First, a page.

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New Hampshire Exempts Bitcoin from Money Transmitter Regulation

The pro-bitcoin legislation trend continues. This month New Hampshire passed legislation that exempts persons using virtual currency from registering as money transmitters. Specifically, the law amends existing RSA 399-G, which deals with licensing of money transmitters as follows.

The law amends RSA 399-G:1, XVI(b), which defines “money transmission” to now read: “Money transmission” means:

  1. Engaging in the business of selling or issuing payment instruments or stored value; or
  2. Receiving currency or monetary value for transmission to another location, including maintaining control of virtual currency on behalf of others.

Under the law, the term “virtual currency” is newly defined to mean “a digital representation of value that can be digitally traded and functions as a medium of exchange, a unit of account, or a store of value but does not have legal tender status as recognized by the United States government.”

Finally, the law amends RSA 399-G:3, which addresses exemptions, to read as follows: 399-G:3 Exemptions. – The provisions of this chapter shall not apply to:

I. Any bank, trust company, savings and loan association, profit sharing and pension trust, credit union, thrift company, insurance company, or receivership, which may be chartered by this state or any other state or by any agency of the United States.

II. The United States or any department, instrumentality, or agency thereof.

III. A state, county, city, or any other governmental agency or governmental subdivision of a state.

IV. Electronic funds transfer of governmental benefits for a federal, state, county, or governmental agency by a contractor on behalf of the United States or a department, agency, or instrumentality thereof, or a state or governmental subdivision, agency, or instrumentality thereof.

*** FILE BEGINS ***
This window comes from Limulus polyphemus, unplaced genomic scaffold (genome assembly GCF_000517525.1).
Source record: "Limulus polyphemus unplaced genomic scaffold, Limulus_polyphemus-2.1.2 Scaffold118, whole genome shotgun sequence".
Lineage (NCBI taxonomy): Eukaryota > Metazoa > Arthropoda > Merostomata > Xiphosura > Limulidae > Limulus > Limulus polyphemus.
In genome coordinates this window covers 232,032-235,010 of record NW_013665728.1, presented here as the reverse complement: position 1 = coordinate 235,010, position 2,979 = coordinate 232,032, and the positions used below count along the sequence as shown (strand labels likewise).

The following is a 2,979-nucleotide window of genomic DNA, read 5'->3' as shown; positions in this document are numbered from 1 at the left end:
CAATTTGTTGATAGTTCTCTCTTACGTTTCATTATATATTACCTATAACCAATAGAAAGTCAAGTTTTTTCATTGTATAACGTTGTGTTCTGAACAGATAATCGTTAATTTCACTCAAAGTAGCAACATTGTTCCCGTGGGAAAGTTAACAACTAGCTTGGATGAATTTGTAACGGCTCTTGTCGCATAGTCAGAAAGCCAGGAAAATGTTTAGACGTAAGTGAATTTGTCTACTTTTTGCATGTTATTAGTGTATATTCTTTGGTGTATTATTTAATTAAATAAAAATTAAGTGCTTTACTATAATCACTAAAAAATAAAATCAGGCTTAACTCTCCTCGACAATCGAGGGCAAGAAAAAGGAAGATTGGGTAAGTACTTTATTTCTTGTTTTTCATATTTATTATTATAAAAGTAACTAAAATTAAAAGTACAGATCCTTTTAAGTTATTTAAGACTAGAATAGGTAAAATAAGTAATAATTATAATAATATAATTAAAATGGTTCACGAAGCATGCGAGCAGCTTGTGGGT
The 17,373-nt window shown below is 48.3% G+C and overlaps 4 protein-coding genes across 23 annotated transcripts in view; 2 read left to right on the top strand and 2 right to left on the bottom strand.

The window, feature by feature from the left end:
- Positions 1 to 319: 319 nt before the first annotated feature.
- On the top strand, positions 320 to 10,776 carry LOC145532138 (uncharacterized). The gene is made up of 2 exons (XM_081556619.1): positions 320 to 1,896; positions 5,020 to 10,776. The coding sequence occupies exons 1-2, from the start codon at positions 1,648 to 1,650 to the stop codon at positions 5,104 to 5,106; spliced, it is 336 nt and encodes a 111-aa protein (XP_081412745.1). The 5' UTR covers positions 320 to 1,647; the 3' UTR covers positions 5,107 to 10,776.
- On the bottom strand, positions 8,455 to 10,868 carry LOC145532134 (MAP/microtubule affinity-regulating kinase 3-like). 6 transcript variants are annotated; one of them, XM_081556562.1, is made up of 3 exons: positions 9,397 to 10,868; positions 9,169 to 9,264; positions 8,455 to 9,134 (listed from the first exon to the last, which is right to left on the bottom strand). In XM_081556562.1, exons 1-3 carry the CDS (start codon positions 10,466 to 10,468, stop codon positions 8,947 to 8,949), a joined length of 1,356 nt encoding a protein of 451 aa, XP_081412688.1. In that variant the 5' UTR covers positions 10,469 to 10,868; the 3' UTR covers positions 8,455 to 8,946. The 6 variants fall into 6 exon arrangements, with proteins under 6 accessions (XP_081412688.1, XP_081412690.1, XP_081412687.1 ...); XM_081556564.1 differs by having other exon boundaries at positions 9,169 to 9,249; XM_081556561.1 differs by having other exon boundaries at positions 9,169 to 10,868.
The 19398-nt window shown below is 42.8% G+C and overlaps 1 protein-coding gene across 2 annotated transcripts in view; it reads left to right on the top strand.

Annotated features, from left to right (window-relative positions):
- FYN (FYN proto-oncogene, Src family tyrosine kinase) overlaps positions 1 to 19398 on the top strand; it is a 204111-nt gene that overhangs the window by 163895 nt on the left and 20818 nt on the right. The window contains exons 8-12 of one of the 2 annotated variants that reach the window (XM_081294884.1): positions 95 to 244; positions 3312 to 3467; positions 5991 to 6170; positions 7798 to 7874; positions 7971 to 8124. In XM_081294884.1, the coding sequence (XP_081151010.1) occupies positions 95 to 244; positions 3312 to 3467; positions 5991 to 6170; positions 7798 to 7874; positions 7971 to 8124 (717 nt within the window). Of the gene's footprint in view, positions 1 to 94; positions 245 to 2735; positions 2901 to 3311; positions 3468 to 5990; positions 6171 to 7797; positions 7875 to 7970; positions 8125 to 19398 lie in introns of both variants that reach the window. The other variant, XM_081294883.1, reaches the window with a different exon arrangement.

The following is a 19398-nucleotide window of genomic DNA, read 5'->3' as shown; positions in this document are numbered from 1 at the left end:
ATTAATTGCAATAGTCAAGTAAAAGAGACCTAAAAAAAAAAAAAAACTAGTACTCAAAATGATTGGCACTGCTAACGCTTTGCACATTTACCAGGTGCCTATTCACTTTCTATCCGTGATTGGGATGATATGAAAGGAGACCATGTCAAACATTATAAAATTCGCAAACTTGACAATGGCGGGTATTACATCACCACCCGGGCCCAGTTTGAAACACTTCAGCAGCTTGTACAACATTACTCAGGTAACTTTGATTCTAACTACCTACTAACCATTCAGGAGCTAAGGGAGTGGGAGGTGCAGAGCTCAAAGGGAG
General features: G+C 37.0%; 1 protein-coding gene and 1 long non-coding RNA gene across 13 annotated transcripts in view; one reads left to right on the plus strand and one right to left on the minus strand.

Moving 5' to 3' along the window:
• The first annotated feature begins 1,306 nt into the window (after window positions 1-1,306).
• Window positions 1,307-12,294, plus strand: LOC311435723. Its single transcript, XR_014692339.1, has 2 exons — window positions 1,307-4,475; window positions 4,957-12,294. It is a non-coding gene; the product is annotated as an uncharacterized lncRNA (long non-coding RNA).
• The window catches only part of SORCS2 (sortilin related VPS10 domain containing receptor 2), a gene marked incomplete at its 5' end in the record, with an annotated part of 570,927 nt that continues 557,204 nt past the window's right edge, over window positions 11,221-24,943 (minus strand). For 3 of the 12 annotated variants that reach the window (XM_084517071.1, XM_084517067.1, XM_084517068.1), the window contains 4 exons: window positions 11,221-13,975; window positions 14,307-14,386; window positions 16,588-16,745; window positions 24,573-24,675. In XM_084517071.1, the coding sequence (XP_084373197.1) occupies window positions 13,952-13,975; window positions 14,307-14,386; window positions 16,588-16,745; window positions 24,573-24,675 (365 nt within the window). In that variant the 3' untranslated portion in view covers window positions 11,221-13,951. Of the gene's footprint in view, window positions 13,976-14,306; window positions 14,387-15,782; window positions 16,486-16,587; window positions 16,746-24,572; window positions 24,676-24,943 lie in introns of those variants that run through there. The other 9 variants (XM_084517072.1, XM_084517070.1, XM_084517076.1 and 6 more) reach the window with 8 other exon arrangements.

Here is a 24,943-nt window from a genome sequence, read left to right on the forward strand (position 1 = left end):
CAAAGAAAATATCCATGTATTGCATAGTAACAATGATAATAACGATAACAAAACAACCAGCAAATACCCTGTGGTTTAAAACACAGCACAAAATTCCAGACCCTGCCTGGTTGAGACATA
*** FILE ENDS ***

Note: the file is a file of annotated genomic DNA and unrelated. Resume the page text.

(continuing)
V. Retailers issuing stored value credits or gift cards.

VI. A debt adjuster duly licensed pursuant to RSA 399-D that acts as a money transmitter for the sole purpose of providing a debt adjustment service to a consumer under terms of a contract issued pursuant to RSA 399-D and that has a surety bond on file with the commissioner under RSA 399-D in the amount of $100,000.

VII. Persons conducting business using transactions conducted in whole or in part in virtual currency.

VIII. Other persons not within the intent of this chapter as the commissioner may designate by rule or order.

This legislation adds to the list of recent blockchain related litigation as reported in our recent post.

Copyright © 2017, Sheppard Mullin Richter & Hampton LLP.

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Partner

Jim Gatto is a partner in the Intellectual Property Practice Group in the firm's Washington, D.C. office. He is also Co-Team Leader of the firm's Digital Media Industry and Social Media and Games Industry Teams, and Team Leader of the firm's Open Source Team.

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Mr. Gatto leverages his unique combination of nearly 30 years of IP experience, business insights and attention to technology trends to help companies develop IP and other legal strategies that are aligned with their business...

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